Be the change you want to see in the world.(Gandhi)
I am glad to inform you that with the 2022 harvest our wines will be certified for the production of sustainable wine, according to the single sustainability standard set this year by the Italian Ministry, with the SQPNI mark (National Quality System of Integrated Production). The logo is the nice bee you see above, very evocative of a winegrowing that respects the environment and health. However, do not stop at this somewhat naïve appearance: there is a very rigorous and solid technical-scientific system at the base, that of integrated viticulture
We don’t become sustainable now because we certify ourselves. Conversely, we certify something we have always been doing. Those who know us know that, since the birth of Guado al Melo, we have been working to make it a completely sustainable artisan company (on the management of the vineyard, the bio-architecture cellar, the management of winemaking, the recycling of rainwater, the spreading of the culture of wine and the territory, …). We are sustainable in essence, in our way of life and in the constancy of evolving over time.
Our certification starts with the 2022 harvest. You will therefore have to wait a while to see the pretty bee on our labels. The first wine will be the Airone 2022, which will be released more or less in March 2023. Then it will be all the others.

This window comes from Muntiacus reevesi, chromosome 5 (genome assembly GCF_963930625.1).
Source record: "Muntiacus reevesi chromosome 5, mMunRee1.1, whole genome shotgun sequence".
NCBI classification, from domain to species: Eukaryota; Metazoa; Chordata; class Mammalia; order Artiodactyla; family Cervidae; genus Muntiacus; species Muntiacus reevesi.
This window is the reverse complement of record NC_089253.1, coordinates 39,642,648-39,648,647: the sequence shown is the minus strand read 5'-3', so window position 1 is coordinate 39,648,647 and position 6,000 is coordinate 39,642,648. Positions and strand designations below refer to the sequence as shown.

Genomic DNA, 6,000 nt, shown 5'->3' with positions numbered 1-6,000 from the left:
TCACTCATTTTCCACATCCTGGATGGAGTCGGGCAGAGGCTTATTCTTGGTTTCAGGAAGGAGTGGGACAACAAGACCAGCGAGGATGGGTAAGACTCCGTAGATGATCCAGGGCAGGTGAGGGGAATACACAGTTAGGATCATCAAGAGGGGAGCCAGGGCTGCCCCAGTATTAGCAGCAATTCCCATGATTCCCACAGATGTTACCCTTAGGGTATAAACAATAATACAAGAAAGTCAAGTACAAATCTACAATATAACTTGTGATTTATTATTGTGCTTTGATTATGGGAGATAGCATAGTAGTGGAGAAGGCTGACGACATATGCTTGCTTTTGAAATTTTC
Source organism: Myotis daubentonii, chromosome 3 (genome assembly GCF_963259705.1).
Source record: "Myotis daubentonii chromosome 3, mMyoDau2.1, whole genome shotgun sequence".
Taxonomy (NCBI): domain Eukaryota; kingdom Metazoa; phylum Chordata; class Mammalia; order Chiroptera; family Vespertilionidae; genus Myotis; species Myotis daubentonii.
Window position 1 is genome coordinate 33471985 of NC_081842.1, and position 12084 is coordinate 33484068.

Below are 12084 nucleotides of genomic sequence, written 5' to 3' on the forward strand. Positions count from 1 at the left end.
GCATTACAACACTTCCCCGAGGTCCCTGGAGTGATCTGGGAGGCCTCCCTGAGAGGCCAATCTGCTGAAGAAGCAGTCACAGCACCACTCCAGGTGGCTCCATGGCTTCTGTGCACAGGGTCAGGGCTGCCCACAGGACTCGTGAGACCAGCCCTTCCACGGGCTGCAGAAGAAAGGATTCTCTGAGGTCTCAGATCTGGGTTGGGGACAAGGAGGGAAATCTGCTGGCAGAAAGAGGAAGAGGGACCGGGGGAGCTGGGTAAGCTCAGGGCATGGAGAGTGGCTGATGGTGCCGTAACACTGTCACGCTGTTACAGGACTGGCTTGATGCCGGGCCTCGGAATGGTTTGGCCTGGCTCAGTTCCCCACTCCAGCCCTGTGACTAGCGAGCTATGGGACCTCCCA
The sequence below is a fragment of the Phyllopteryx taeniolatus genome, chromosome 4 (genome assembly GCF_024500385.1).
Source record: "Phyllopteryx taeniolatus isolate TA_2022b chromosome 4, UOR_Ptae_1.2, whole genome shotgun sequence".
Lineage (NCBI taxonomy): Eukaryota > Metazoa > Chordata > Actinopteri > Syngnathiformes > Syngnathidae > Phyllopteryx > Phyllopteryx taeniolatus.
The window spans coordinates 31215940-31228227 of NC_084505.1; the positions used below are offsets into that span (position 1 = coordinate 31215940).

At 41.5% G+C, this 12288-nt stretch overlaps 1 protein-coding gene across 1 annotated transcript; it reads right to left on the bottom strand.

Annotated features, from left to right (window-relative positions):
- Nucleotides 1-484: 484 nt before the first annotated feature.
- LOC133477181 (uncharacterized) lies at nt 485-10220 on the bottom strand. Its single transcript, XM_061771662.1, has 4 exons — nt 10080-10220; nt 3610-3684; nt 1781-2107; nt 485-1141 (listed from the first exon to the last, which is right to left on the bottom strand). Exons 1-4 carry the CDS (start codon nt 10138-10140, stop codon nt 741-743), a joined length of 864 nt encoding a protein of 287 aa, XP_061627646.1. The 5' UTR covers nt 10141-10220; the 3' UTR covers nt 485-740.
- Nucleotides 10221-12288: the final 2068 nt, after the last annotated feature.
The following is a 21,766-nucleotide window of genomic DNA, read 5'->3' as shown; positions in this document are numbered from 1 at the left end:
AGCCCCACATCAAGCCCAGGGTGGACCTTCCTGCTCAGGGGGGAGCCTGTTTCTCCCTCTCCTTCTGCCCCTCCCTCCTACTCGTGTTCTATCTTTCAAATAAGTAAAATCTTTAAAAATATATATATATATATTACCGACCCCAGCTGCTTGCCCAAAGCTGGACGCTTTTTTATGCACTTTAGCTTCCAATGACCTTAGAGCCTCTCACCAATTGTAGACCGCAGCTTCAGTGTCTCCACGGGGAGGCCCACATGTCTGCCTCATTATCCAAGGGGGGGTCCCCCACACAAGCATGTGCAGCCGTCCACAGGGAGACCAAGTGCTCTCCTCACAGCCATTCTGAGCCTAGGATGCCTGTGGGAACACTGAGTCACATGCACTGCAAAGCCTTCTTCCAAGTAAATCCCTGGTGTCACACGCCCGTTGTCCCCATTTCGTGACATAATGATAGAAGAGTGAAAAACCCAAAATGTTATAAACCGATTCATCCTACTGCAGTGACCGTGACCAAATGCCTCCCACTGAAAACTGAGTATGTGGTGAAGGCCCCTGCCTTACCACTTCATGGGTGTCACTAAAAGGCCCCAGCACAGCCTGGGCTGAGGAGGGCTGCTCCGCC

Is it necessary to be certified? I think that the certification systems can have limits, which is why we have not certified ourselves with systems we did not believe in. If the system is done well, however, it is an extra guarantee towards our customers.
Why only now? We waited for Italian politics to define a single sustainability certification system, based on a rigorous technical-scientific system. He did it late and, as always, in a tortuous and somewhat confused way. However, we are confident that we are at the beginning of a path that will be increasingly fruitful.
It is not our first experience. The Tuscany region has been verifying our adhesion to voluntary integrated viticulture for twenty years. A few years ago we had already participated, as a pilot-winery, in the birth of the first Italian sustainability certification, called Magis. The project, born in 2009, supported by several universities and research centers, was very rigorous. He was recognized among the best in the world by the OIV. Unfortunately, it ended after a few years, because it was too ahead of its time: many wineries pulled out because they did not see a vantage of image.
Sustainability was born from the evolution of integrated agriculture (integrated pest control) in the 90s. A few years later, some national certification systems were born in the wine-growing countries of the New World (first in California, then New Zealand, Chile, South Africa, …).
Italy (and Europe) lagged behind in terms of certifications of sustainability. Until now, there were only the regional regulations of the integrated viticulture, which is very excellent in Tuscany (my region, I have few knowledge of the other Italian regions). Sustainability spread in the society in recent years. Some certifications have thus been created recently, which have benefited from the rigorous system already set up by Magis. This year the Italian Agriculture Ministry has started working to define a single sustainble standard, based on the SPQNI system.